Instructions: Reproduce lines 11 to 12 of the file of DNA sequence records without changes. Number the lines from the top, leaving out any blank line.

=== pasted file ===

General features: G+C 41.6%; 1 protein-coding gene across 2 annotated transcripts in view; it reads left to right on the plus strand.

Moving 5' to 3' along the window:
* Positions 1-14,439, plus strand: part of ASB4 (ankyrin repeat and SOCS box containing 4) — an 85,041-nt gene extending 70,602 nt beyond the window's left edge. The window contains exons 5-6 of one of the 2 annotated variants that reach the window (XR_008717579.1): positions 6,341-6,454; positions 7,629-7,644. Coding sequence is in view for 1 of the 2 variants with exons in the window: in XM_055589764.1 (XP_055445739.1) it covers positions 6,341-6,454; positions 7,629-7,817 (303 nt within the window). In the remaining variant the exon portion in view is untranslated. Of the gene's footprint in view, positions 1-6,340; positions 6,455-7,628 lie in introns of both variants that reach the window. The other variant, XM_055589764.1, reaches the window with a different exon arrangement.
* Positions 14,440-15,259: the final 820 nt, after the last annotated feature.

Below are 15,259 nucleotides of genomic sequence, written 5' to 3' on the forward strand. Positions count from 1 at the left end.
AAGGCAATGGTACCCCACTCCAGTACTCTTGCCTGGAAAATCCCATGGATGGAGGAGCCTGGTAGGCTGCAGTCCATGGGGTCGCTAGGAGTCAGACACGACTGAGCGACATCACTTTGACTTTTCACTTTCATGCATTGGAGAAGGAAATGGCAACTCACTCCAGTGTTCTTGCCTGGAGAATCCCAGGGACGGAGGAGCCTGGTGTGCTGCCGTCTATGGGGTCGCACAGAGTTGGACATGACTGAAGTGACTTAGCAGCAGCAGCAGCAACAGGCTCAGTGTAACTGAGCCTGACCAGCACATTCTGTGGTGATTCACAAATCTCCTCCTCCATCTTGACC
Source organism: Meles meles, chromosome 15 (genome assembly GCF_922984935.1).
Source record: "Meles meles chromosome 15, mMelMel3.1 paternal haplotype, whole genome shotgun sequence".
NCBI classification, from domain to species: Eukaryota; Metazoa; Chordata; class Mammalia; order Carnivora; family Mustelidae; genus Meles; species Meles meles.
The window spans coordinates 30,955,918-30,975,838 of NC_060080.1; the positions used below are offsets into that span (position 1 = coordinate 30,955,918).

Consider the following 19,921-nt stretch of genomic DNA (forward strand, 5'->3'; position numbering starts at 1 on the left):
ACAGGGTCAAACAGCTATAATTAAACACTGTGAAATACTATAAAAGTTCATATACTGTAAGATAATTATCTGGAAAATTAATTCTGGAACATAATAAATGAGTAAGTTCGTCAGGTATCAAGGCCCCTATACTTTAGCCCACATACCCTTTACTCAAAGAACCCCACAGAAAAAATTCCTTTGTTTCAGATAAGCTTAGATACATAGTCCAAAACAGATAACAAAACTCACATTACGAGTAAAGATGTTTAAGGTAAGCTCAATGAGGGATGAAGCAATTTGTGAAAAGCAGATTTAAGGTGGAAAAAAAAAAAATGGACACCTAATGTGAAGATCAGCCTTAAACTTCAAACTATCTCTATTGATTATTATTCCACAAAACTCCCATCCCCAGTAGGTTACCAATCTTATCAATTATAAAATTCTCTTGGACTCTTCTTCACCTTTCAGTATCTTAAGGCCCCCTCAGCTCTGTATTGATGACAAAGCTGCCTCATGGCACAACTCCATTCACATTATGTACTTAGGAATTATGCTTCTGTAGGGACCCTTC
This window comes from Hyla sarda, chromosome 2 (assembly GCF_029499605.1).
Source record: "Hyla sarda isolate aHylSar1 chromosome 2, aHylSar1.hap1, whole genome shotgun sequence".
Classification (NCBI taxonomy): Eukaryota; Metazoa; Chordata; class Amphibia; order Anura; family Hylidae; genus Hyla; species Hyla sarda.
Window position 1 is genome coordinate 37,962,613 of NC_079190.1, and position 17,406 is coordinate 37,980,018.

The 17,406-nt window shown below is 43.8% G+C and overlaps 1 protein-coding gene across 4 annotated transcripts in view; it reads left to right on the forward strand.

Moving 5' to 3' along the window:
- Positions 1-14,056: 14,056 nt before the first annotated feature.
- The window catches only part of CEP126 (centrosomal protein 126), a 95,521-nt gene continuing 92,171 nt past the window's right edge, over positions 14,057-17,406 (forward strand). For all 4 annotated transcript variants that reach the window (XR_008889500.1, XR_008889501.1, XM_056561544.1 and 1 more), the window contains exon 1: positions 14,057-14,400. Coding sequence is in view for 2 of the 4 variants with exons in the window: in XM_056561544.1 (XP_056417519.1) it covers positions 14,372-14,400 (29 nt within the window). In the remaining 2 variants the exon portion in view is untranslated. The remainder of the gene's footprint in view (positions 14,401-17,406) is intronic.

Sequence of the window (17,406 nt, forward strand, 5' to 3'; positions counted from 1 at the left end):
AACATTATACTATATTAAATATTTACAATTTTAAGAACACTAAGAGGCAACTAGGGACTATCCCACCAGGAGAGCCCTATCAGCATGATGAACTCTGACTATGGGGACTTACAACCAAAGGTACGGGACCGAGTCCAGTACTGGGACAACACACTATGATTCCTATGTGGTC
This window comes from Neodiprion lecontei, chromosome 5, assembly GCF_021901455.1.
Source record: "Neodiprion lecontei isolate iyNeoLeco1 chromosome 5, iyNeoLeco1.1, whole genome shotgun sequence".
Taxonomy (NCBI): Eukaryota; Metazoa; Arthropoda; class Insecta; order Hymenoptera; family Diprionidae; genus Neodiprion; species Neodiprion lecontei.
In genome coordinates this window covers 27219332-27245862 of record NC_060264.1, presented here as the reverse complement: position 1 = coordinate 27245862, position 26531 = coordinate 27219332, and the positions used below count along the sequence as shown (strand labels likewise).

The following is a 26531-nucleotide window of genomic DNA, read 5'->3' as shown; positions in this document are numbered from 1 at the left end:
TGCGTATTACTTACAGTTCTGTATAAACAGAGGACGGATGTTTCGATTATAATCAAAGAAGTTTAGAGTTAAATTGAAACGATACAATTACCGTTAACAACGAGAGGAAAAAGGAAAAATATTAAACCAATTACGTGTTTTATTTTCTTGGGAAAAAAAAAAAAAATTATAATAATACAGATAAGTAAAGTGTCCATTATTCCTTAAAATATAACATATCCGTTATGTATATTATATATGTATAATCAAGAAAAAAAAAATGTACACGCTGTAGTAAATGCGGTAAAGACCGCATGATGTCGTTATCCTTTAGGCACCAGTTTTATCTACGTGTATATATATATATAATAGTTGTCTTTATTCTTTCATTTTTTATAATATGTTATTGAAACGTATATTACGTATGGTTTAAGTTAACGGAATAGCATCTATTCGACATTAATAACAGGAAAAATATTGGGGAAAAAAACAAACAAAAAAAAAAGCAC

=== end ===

Consider the following 19,921-nt stretch of genomic DNA (forward strand, 5'->3'; position numbering starts at 1 on the left):
ACAGGGTCAAACAGCTATAATTAAACACTGTGAAATACTATAAAAGTTCATATACTGTAAGATAATTATCTGGAAAATTAATTCTGGAACATAATAAATGAGTAAGTTCGTCAGGTATCAAGGCCCCTATACTTTAGCCCACATACCCTTTACTCAAAGAACCCCACAGAAAAAATTCCTTTGTTTCAGATAAGCTTAGATACATAGTCCAAAACAGATAACAAAACTCACATTACGAGTAAAGATGTTTAAGGTAAGCTCAATGAGGGATGAAGCAATTTGTGAAAAGCAGATTTAAGGTGGAAAAAAAAAAAATGGACACCTAATGTGAAGATCAGCCTTAAACTTCAAACTATCTCTATTGATTATTATTCCACAAAACTCCCATCCCCAGTAGGTTACCAATCTTATCAATTATAAAATTCTCTTGGACTCTTCTTCACCTTTCAGTATCTTAAGGCCCCCTCAGCTCTGTATTGATGACAAAGCTGCCTCATGGCACAACTCCATTCACATTATGTACTTAGGAATTATGCTTCTGTAGGGACCCTTC